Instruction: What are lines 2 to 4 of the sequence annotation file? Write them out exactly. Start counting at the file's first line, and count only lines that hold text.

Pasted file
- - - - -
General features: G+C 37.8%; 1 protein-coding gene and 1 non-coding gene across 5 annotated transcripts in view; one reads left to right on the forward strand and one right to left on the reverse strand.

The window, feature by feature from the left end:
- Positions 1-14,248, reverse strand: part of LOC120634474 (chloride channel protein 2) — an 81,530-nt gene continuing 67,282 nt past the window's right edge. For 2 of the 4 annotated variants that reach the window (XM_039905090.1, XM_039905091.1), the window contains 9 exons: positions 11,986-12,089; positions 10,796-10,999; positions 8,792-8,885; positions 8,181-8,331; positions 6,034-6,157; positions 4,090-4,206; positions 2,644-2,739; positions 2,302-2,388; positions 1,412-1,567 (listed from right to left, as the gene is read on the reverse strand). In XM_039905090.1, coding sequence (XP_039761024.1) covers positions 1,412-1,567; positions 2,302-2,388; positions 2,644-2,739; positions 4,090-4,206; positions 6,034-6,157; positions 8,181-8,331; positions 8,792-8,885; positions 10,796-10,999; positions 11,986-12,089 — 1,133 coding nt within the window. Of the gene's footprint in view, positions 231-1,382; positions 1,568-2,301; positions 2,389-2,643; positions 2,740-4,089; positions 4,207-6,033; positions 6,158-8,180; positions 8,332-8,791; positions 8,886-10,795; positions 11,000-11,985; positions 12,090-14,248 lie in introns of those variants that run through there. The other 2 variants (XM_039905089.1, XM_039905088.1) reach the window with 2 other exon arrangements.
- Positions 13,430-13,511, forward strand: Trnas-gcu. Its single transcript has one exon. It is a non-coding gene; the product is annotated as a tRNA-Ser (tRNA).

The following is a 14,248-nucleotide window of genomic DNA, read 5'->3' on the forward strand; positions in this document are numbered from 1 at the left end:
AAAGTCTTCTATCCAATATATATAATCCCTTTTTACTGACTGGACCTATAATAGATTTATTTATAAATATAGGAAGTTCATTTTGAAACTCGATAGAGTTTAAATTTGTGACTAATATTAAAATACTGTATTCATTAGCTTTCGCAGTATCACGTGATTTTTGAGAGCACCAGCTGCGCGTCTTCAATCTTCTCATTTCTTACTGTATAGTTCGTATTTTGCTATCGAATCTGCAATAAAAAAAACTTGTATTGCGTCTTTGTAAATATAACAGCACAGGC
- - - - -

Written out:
The window, feature by feature from the left end:
- Positions 1-14,248, reverse strand: part of LOC120634474 (chloride channel protein 2) — an 81,530-nt gene continuing 67,282 nt past the window's right edge. For 2 of the 4 annotated variants that reach the window (XM_039905090.1, XM_039905091.1), the window contains 9 exons: positions 11,986-12,089; positions 10,796-10,999; positions 8,792-8,885; positions 8,181-8,331; positions 6,034-6,157; positions 4,090-4,206; positions 2,644-2,739; positions 2,302-2,388; positions 1,412-1,567 (listed from right to left, as the gene is read on the reverse strand). In XM_039905090.1, coding sequence (XP_039761024.1) covers positions 1,412-1,567; positions 2,302-2,388; positions 2,644-2,739; positions 4,090-4,206; positions 6,034-6,157; positions 8,181-8,331; positions 8,792-8,885; positions 10,796-10,999; positions 11,986-12,089 — 1,133 coding nt within the window. Of the gene's footprint in view, positions 231-1,382; positions 1,568-2,301; positions 2,389-2,643; positions 2,740-4,089; positions 4,207-6,033; positions 6,158-8,180; positions 8,332-8,791; positions 8,886-10,795; positions 11,000-11,985; positions 12,090-14,248 lie in introns of those variants that run through there. The other 2 variants (XM_039905089.1, XM_039905088.1) reach the window with 2 other exon arrangements.
- Positions 13,430-13,511, forward strand: Trnas-gcu. Its single transcript has one exon. It is a non-coding gene; the product is annotated as a tRNA-Ser (tRNA).